If you've ever waxed, chances are you've had to deal with ingrown hairs. They're not only unattractive, but they can also be painful. An ingrown hair after waxing happens when the hair never breaks the skin's surface as it grows or does come out of skin first and then grows back into the skin. Most commonly it occurs in areas where the hair is thicker like men's facial hair or the underarms, or especially where it's both thick and curly, like on the bikini line. Really, though, it can happen anywhere the hair is waxed.
The goal in waxing is to remove the entire hair from the follicle, but it may break either above or below the skin's surface when being waxed. This can happen when a technician doesn't have the correct "pull" or when too much wax is applied to an area (in trying to remove a large area all at once). The trick in getting a hair out so that you can see the bulb at the base is smaller, more deliberate pulls.
A good example to turn to is shaving, as it often creates ingrown hairs. Instead of a new hair forming and growing back having its natural beveled edge, the hair is left blunt and sharp. This sharpness may make it easier for hair to pierce skin and grow back into it.
Ahead, tips on how to prevent ingrown hairs from forming.
Wax at Home Like a Pro
Be sure to follow directions very carefully prepping skin, applying product and removing it. You'll have better chances of getting the entire hair out versus breaking it.
Find a Great Seasoned Tech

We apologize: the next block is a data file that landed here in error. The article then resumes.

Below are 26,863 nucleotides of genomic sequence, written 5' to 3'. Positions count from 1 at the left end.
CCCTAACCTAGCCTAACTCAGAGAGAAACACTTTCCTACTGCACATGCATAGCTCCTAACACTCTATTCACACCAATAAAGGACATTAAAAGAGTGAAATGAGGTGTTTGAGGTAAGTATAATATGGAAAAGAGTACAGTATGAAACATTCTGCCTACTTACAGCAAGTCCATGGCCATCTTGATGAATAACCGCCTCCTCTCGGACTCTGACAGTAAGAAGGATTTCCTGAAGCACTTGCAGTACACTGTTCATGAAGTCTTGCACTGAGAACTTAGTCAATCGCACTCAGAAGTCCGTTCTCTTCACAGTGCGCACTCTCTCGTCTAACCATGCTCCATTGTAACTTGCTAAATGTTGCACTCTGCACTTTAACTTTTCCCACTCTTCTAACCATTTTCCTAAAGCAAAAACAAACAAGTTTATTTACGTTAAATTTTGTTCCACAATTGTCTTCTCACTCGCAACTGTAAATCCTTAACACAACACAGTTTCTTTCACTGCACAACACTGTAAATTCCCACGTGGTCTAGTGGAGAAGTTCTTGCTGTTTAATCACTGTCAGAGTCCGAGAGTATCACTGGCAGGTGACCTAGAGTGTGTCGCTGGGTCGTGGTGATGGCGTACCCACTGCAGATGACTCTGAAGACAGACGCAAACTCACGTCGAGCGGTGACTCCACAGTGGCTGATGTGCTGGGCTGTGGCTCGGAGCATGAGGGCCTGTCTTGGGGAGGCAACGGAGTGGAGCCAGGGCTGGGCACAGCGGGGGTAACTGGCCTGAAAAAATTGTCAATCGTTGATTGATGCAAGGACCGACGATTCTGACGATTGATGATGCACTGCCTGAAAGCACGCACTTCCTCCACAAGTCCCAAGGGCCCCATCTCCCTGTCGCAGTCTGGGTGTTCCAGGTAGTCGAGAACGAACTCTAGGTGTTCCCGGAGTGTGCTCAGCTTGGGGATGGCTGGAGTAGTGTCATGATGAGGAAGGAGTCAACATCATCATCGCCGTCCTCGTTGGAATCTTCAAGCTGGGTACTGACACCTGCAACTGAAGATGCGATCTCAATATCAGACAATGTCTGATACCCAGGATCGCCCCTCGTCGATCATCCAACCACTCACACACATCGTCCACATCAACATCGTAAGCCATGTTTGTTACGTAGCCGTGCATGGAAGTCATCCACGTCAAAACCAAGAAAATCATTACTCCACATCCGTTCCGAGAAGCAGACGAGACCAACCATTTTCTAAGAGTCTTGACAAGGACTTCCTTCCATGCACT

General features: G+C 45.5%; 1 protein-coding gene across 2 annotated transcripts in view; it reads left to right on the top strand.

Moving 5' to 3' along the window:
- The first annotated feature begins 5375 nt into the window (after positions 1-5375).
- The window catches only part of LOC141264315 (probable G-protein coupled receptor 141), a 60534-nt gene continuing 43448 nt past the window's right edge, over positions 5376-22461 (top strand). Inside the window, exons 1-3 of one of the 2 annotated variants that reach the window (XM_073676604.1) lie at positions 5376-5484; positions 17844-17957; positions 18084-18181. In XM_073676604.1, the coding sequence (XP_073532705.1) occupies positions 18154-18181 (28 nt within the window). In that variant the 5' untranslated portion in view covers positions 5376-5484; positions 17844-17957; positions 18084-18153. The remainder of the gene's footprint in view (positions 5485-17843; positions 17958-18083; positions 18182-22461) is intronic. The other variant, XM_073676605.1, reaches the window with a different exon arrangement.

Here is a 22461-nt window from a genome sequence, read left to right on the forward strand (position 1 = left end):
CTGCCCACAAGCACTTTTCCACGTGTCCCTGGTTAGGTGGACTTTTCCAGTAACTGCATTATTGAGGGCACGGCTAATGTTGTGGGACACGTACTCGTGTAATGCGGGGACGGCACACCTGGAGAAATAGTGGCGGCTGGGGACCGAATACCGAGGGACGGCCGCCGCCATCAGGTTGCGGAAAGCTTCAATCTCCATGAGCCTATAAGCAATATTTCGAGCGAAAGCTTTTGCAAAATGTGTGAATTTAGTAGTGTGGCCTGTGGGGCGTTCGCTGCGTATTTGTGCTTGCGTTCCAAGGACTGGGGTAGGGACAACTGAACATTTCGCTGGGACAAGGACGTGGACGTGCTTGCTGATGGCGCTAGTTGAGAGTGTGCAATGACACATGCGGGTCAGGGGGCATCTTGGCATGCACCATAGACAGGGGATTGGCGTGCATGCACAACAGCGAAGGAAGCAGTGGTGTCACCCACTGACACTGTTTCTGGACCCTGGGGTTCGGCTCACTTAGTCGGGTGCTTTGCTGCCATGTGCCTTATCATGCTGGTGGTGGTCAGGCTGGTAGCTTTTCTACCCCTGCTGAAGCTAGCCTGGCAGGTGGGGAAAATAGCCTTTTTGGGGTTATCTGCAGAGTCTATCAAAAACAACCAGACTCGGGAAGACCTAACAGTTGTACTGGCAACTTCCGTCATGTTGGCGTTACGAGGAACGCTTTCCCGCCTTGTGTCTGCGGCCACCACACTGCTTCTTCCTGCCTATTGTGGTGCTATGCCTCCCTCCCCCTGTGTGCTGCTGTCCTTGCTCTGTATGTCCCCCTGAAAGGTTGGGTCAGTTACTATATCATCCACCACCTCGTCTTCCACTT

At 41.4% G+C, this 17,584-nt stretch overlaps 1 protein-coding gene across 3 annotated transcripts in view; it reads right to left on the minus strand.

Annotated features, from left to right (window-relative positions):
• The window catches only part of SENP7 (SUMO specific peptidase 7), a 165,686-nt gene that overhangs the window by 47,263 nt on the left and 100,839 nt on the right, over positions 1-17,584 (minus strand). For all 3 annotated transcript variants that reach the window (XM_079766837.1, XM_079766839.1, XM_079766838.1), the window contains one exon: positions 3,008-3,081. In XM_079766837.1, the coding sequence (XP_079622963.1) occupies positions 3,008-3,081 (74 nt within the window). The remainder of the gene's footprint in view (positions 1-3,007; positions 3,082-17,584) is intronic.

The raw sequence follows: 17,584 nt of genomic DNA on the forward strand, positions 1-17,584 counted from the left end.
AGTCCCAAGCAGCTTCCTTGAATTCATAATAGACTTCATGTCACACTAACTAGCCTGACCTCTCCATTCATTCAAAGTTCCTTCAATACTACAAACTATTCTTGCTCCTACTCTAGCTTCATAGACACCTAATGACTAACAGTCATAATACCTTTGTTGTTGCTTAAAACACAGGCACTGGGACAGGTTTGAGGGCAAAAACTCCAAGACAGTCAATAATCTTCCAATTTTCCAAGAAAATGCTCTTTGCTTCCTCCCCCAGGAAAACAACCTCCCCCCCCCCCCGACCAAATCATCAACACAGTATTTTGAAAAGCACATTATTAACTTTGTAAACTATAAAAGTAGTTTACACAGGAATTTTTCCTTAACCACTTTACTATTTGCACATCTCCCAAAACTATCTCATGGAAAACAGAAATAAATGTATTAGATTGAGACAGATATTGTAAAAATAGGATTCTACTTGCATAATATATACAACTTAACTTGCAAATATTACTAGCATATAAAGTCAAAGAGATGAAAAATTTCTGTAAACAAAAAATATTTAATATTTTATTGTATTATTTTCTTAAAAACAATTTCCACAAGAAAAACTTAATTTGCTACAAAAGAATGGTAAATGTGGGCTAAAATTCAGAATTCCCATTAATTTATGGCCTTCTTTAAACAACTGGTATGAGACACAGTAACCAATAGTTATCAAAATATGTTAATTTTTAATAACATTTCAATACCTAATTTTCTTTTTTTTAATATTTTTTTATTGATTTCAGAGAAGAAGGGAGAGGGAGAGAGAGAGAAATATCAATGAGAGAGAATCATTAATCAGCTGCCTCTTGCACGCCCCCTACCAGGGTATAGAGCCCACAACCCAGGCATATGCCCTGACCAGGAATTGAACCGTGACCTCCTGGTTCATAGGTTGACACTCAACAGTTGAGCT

If you do choose to pay for your service, don't go to just anybody that's licensed. We know that the bumps can happen despite the greatest intentions. However, those who are crafty have the best chance of not breaking the hair and avoiding other side effects.
For example, some techs prefer hard wax for at least part of the bikini area, which is wonderful for coarse hair, as it 'shrink wraps' hair so that it can be easily lifted.
Lightly exfoliating before waxing with an ayate cloth or another mild exfoliator like Herbivore's Coco Rose Body Polish ($38) helps remove dead skin cells allowing for a better and easier service. Also, gently exfoliate a day after the wax if the area isn't red, inflamed or irritated.
Exfoliate your skin a couple of times a week after waxing to help keep dead skin cells away from the hair follicles.
When the hair does start coming back, the exfoliating helps may help it point up and grow in the right direction—opposite of skin.
Steer Clear of Tight Fitting Clothes After a Service
If you have gotten any type of body waxing then you want the skin to be able to "breathe," rather than be constricted. Not only can tight clothes irritate freshly waxed areas, but it can also damage hair follicles.
Stop Ingrown Hairs Before They Start
Many products are created to help fight and prevent ingrown hairs before they appear, containing exfoliating and moisturizing properties. Preventing them before they appear is much easier than tackling the redness and bumps later on. Try products like Bliss Bump Attendant Pads ($22) and Tend Skin Ingrown Hair Solution ($18). Apply the product for ingrown hair 48 hours after removing hair once per day, or according to the product's directions.
An alternative to waxing is sugaring paste, which also lifts the entire hair. Unlike waxing, which removes hair in the opposite direction of hair growth, the paste removes it in the way that it grows. This is meant to put less strain on the hair so it's less likely to break either above or below the skin.
Cleveland Clinic. Ingrown hair. Updated February 28, 2018.
American Academy of Dermatology Association. Acne-like breakouts could be folliculitis.